In this context, it is important to appreciate that the rescue operation itself is not the ultimate pull. Said one recent migrant (link above), "Many people would go on the boats, even if they didn't have any rescue operations. It's not going to stop. It's simply not going to stop. The borders in the south [of Libya, where most migrants first enter the country] are open, and there is always going to be an appetite for it".

Those who in classic knee-jerk fashion who would have us expend treasure and effort on mounting a major (and prolonged) rescue effort are not thinking straight. They need to ask themselves why asylum-seekers are taking to the seas, other than because EU Member States have already fenced off the easily accessible land routes. There is no sense in forcing these people out to sea, and then spending a fortune on rescuing them. If you want a quick-fix, just take down the fences.

This, of course, just moves the problem to a different location - which has been the essence of EU policy for decades. But any long-term answer (in fact, any answer at all) to this problem requires the abrogation of the 1951 Refugee Convention (and the EU Charter provisions), and the adoption of offshore processing, something which even Brussels is mooting.

Only when would-be asylum seekers are made to realise that irregular migration (as it is called) is not the back door to Europe and a new life, and that irregular entry will simply buy them a prolonged stay in an offshore camp, will the flow dry up and the drownings stop. The root cause of the problem must be addressed - and that is the 1951 Convention.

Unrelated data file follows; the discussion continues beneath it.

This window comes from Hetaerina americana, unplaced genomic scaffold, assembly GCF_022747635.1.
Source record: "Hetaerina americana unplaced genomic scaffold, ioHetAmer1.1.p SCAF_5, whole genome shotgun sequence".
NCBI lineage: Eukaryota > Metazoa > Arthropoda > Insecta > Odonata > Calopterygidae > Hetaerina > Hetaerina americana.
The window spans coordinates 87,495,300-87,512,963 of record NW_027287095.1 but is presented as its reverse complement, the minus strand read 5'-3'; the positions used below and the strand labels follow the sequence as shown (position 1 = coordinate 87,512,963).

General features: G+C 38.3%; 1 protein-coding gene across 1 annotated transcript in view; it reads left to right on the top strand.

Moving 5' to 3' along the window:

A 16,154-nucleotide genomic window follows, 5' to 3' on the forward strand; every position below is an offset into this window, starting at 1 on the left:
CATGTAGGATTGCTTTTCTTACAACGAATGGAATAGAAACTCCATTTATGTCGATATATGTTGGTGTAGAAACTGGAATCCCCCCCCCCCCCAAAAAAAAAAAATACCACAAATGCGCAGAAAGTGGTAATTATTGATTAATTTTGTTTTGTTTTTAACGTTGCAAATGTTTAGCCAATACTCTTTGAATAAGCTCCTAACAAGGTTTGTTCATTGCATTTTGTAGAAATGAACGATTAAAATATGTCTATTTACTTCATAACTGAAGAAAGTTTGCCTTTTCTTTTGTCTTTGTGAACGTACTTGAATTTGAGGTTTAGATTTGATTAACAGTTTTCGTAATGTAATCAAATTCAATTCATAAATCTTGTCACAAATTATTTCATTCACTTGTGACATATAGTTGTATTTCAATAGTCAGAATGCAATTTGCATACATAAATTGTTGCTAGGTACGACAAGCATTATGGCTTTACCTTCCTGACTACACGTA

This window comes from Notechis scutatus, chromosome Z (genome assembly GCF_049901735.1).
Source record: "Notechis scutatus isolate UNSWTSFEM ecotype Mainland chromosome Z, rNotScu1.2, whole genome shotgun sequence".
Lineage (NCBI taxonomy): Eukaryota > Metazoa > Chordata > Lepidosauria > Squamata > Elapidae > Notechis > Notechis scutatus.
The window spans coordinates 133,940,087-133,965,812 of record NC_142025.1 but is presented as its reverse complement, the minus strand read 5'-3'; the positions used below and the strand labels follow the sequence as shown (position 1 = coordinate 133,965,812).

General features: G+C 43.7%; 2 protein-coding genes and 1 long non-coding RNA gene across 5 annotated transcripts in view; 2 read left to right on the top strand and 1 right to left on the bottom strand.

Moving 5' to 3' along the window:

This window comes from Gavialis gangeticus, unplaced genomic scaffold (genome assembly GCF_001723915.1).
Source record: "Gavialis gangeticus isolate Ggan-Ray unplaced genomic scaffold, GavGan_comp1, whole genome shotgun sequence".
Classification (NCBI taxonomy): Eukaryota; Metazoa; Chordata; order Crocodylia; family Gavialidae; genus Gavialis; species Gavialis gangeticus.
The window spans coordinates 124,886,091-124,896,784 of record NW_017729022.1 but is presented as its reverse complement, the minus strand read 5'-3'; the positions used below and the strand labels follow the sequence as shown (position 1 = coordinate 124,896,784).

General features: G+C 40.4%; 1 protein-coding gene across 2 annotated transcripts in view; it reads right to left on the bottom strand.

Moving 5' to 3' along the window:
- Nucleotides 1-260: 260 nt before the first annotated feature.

Then, as we must, we need to formulate an effective refugee policy, which means focusing foreign, defence and aid policy on the issues at hand, rather than spending obscene sums on consultants and promoting climate change mitigation. Building barriers, and then affording free entry to those who can pay to surmount them, is not the humane or efficient way to manage our affairs.

*  Smuggling versus trafficking: People smuggling is distinct from trafficking in human beings insofar as smuggling implies the procurement of irregular entry into a State of which the individual is neither a citizen nor a permanent resident, for financial or material gain.

Trafficking, on the other hand, occurs for the purpose of exploitation, often involving forced labour and prostitution. For intermediaries involved in people smuggling, the source of profit derives from the provision of the service of enabling an irregular border crossing, whereas for those involved in organizing human trafficking the source is the exploitation of the person.

The difference can also be drawn from the concept of consent. Smuggled individuals are voluntarily involved in the process: they pay people smugglers to enter a country irregularly. Traffickers, on the other hand, use coercion and/or deception to force people into exploitation.

Contrary to trafficking, smuggling does not require an element of exploitation, coercion, or violation of human rights. This is not to say that those smuggled are not subject to abuse either before, during or after their journey.